You don’t know what you don’t know. This phrase couldn’t be more true, especially when it comes to taking up your business’s accounting. After all, it’s a technical and complex subject. And when it comes to your responsibilities, you probably have a million accounting questions—even if you don’t know exactly what they are.
Have questions and concerns swirling around in your head? We’ll try to answer them (and more) by going over 18 common accounting questions and answers.
Nobody expects you to be an accounting expert. But if you don’t stay on top of your accounting responsibilities, other entities (like the IRS or creditors) may step in and hit you with penalties.
To legally set up your business, avoid penalties, and boost profits, you must understand the basics. Get started by taking a look at these accounting questions and answers, organized by category.
- General accounting questions about business startup
- Bookkeeping questions (setting up and managing your books)
- Accounting questions about taxes
- Sales-related accounting questions and answers
- Good accounting questions to ask about profits
General accounting questions about business startup
To ease you into the business ownership process, here are some basic business startup questions.
1. How should I structure my small business?
One of the first decisions you’ll make when starting up is your business structure. The structure you choose impacts taxes, liability, control, and how to pay yourself from your business.
You can structure your business as a:
Some business structures are more complicated to manage than others. Depending on how you structure your company, you may have significant filing and reporting requirements.
Before selecting a business entity, lay out your business goals and consider the pros and cons of each.
2. Do I need a separate business bank account?
Not all businesses are required to open a separate business bank account. But that doesn’t mean you shouldn’t do it regardless.
Mixing personal and business funds can cause you to file taxes inaccurately, become disorganized, and overspend. You may accidentally use business funds to make personal purchases if you combine funds.
Convinced? To open a business bank account, you must:
- Choose a bank
- Gather necessary documents (e.g., articles of incorporation)
- Open the account
3. How do I finance my business?
Not every aspiring entrepreneur can afford to bootstrap their business. You may need to think about financing options if you want your small business dream to come to life.
If you’re interested in borrowing funds (which may require collateral), you can apply for a:
- Business line of credit
- Business loan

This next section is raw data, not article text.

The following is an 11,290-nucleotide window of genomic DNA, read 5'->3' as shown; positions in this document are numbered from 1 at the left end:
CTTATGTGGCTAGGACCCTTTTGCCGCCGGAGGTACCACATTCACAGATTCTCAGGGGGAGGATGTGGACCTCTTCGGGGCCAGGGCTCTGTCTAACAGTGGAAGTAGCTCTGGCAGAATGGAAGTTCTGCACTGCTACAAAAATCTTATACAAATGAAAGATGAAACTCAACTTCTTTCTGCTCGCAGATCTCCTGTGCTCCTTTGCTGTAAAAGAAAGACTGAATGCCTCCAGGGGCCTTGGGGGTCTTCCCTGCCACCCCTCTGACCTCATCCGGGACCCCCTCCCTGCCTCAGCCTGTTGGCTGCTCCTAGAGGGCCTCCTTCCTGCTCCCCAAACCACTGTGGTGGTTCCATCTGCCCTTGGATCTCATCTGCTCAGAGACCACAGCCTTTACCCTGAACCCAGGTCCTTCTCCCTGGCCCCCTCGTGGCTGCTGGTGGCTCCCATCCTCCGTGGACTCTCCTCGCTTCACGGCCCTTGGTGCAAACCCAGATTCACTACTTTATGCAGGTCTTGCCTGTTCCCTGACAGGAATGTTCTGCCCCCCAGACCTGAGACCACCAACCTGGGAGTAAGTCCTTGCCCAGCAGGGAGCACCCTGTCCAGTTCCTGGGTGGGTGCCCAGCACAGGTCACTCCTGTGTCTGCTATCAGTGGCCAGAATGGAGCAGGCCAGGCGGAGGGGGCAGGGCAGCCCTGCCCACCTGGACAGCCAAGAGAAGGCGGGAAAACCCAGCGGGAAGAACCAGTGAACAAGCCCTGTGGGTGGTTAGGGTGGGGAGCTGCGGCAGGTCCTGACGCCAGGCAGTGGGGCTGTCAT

- Small Business Administration-backed loan
Instead of borrowing funds, you may want to find investors to invest in your business, like venture capitalists or angel investors. They won’t help for free, unfortunately. You likely need to offer them business equity or control in your company.
Another popular financing option is crowdfunding. Crowdfunding is a financing method where you ask for investments or donations, generally from a large group of people. Keep in mind that you probably need to offer an incentive if you want crowdfunding to be effective (think about company-branded swag, early access to products, or personal shoutouts!).
You can also ask friends and family for loans or investments. Treat funds from family and friends seriously by creating a contract and payment plan (friends and family are worth their weight in gold, but only if you pay back borrowed funds!).
4. What accounting terms should I be familiar with?
How much accounting lingo do you know? If you don’t have all the terms memorized, don’t worry about breaking out the flashcards. Instead, familiarize yourself with a few key terms to get started:
- Cost of goods sold (COGS): An expense that represents how much it costs you to produce your offerings. COGS is a crucial factor when determining your business’s profit.
- Debits and credits: Equal but opposite entries in your books (i.e., one increases an account and the other decreases the opposite account).
- Inventory: Includes the raw materials in storage, items in the production process, and finished goods available for sale.
- Assets: Your business’s physical (tangible) or non-physical (intangible) property that adds value to your business.
- Liabilities: The money that your business owes. You can have both short-term liabilities that are due within one year and long-term liabilities that are not due within one year.
- Equity: The value of your business after subtracting liabilities from assets.
- Revenue: The amount of money your business brings in from sales.
Bookkeeping questions (setting up and managing your books)